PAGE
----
Frankly, Trump sounds less like a poster on Gab lately than he does a flack at the DNC.
None of that proves that the base’s interest in the “rigged election” shtick is waning. But the fact that Team Trump has, shall we say, diversified its message suggests that they detect declining demand.
For something closer to proof, consider the quantitative evidence. This comes from CNN’s new poll of Republicans and Republican-leaning independents.
Since January 6, the share of righties who believe Biden won legitimately has risen 15 points. Over the same span, the share who believe there’s “solid evidence” that his victory was tainted fell more than 20 points while the share who admit their doubts are based on “suspicion only” doubled. Not only has the number of skeptics shrunk, in other words, much of the remaining skepticism has softened.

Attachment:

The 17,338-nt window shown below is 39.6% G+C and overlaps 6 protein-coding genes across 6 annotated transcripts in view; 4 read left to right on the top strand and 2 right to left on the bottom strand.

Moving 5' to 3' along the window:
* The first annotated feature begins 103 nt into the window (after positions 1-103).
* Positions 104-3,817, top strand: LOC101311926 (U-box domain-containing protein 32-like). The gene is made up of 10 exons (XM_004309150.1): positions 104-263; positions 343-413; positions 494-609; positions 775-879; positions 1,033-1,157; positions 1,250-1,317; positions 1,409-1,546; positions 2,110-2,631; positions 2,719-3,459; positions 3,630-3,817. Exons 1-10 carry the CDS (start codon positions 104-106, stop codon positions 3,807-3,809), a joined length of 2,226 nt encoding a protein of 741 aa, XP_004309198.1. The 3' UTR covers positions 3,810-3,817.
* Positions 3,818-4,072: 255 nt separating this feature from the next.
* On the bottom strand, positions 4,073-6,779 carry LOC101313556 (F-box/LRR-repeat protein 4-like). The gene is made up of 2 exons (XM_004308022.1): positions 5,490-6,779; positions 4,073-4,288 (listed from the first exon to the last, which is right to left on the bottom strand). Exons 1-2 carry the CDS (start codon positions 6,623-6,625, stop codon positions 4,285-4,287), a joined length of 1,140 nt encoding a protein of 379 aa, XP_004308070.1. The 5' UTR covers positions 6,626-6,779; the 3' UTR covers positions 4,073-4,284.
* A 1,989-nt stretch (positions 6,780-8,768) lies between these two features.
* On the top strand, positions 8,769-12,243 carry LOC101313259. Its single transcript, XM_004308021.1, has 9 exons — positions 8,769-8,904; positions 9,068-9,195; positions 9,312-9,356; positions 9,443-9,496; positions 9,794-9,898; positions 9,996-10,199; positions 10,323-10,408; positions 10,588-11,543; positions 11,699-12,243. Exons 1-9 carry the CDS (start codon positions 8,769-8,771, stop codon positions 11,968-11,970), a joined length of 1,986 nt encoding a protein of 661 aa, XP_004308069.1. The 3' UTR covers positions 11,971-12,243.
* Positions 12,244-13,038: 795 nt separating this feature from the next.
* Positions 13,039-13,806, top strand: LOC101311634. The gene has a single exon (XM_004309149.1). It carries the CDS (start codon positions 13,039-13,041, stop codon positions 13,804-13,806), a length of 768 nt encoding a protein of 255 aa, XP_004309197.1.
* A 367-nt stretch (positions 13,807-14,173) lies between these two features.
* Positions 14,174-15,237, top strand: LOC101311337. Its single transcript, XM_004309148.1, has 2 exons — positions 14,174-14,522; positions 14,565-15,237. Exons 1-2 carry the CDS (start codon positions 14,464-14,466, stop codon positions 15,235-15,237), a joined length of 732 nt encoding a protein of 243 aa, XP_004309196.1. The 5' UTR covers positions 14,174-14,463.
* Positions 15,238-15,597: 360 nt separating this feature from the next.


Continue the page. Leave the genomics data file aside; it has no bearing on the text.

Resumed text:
The “glass half empty” view of that data is that it’s pitiful that right-wingers continue to say, by a nearly 2-to-1 clip, that Biden didn’t win legitimately despite two years of dogged effort to convince them of the truth. The “glass half full” view is that things have moved steadily in the right direction and might continue to do so as the primary campaign plays out. Where the numbers will land by, say, November 2024 is anyone’s guess.
Further evidence of a vibe shift among the populist right can be found in Variety, which polled Fox News viewers to gauge their reaction to the recent unpleasantness. Do you trust Fox as much as ever since finding out that its hosts privately doubted Trump’s election claims, Variety asked, or do you trust it less now? Twenty-one percent of Fox viewers answered that they’ve lost trust. That’s another glass half-empty/half-full result—only 21 percent?!—but it’s also a shift in the right direction, away from election denialism.
Unless, of course, the reason they’ve lost trust in the network isn’t because Fox concealed the truth from them in 2020 but because its hosts doubted the “truth” that the election was stolen in the first place.